Or not—with a little hope. The U.S. Fish and Wildlife Service sent a letter to TGP recommending that they do any clearing and cutting outside of breeding seasons, to minimize any potential impact. But it’s only a recommendation. It has no teeth, and it’s entirely up to TGP whether or not they follow it. The fate of the birds remains to be seen. Now, they’re not bad people. From many who’ve dealt with them, the general impression is that TGP officials are professional, respectable, and polite. But there’s a lot of money on the table, and they’re determined to get it. And when money is the goal, what chance do the birds have? What consideration do their needs receive?

Chipping Sparrow

It’s not a question of malice that’s driving TGP forward in spite of the very real and damaging environmental consequences, it’s a lack of appreciation. What the officials at TGP fail to understand is this: Nature has an intrinsic worth that cannot be expressed in the material. Clear air, clean water, and healthy forests are fundamental to our survival; you can’t put a price tag on them. And there’s no dollar value you can assign that’s fair compensation for the life of a bird. Walking in the woods heals us; watching animals go about the business of life connects us to them and to the larger world around us, and reminds us that we are a part of something greater. Nature nurtures. We need but seek Her out and approach Her with respect, reverence, and humility—and with knowledge of our dependence on Her.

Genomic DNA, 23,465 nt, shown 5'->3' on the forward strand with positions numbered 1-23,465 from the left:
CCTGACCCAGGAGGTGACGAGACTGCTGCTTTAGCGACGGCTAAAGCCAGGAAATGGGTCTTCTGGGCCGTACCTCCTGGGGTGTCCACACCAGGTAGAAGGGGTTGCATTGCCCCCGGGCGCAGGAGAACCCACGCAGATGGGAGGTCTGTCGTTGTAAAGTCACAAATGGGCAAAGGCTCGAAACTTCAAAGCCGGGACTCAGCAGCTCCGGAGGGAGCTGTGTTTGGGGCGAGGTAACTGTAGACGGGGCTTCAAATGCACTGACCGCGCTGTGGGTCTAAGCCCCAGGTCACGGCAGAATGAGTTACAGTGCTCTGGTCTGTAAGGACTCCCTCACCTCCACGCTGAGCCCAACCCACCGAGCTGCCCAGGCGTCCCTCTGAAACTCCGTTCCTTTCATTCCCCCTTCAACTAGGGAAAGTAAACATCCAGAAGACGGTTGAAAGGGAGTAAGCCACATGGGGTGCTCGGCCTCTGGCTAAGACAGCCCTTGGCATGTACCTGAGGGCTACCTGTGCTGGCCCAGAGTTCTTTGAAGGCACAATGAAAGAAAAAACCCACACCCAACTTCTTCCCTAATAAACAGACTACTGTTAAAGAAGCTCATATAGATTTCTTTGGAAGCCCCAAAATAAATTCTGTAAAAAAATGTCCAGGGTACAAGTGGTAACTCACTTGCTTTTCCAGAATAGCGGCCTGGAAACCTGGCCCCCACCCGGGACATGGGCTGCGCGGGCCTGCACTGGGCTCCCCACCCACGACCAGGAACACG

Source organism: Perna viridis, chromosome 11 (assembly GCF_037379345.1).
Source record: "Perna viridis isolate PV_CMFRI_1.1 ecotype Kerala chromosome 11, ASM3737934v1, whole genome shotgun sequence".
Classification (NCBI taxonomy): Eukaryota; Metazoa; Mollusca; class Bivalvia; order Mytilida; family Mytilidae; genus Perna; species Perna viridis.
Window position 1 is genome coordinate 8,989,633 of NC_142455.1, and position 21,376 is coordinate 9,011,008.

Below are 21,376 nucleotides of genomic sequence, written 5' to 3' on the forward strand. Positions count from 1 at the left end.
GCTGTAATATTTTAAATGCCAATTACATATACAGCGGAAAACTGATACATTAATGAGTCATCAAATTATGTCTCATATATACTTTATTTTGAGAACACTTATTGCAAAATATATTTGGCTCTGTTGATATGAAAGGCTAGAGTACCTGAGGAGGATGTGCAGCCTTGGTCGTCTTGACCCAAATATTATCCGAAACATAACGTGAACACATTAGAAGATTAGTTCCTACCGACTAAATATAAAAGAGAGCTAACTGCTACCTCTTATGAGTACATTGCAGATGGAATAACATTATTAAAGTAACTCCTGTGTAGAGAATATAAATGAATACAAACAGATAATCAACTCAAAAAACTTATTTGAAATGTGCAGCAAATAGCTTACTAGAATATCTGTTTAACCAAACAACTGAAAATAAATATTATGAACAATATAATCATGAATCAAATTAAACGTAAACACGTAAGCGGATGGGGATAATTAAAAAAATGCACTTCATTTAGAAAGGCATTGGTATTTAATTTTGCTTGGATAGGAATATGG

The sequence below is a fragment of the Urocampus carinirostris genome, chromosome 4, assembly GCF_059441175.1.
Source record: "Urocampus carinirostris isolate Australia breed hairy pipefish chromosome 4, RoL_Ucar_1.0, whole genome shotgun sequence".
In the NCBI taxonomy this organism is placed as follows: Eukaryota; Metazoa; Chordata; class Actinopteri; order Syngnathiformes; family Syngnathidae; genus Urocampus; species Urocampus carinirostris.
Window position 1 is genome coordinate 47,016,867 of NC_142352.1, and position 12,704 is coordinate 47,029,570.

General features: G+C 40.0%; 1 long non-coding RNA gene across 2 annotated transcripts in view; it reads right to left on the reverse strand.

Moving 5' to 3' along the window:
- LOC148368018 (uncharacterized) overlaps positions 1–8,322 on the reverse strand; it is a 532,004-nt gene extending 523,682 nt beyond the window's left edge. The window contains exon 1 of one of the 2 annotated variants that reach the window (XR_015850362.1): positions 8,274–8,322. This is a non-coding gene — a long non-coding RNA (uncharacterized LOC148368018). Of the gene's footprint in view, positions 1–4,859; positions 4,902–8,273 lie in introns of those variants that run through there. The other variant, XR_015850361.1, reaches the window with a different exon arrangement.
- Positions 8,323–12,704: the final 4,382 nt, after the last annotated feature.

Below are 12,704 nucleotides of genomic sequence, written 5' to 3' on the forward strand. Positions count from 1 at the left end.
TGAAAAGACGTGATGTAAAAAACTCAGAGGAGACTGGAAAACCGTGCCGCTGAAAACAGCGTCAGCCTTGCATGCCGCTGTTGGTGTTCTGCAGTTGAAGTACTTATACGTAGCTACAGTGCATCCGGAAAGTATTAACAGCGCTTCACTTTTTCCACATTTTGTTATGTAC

That’s what TGP has forgotten, and what those opposed to the expansion project are fighting for. And fight they should, as should we all. Yet in that fight we must not lose our humanity, and rather than demonize those who stand opposed to us, we would do well to educate them to Nature’s true worth, and to the dire consequences of pursuing such harmful courses. I’m not naïve enough to believe that we can awaken them all to the truth, so we must remain steadfast and vigilant. We may influence some, though—and regardless, there’s nobility in the attempt.

It’s important that we also recognize our own role, indirect though it may be, in bringing projects like the TGP expansion to life. TGP is, first and foremost, a business, and as such, responds to the realities of the market. If we, as consumers, demand or require more power to sustain our lifestyles, TGP and other utility companies will fall in place to meet that need. We are not entirely without fault, and if we really want to see a change, we have to first turn the mirror inward and see what each of us, as individuals, can do to set the wheels of change in motion. If we want to give wildlife more room, we’ll have to commit to taking up less ourselves. If we want to decrease our impact on our environment and the lives of the other animals within, we must start living more consciously, and find or adopt more sustainable ways to fuel our own lives. If, through our actions and our choices, we can show businesses like TGP that we’re willing to move the greater good of our environment and our non-human kin to the fore, perhaps we can convince them to care as well—or at least understand the importance of factoring more into their decisions than money. It smacks of great hypocrisy to decry the impact of others without first managing our own. Pausing in our relentless onslaught against Nature and giving Her a little space shouldn’t be too much to ask, and will ultimately benefit us all—for we all, environmentalist and utility company alike, must remember this: The wealth of Nature is not in what we can extract from Her. Rather, it lies deep within Her embrace, expressed in the grand scale of life on Earth, in the complexity of its interconnection, and in the simple beauty of a single bird.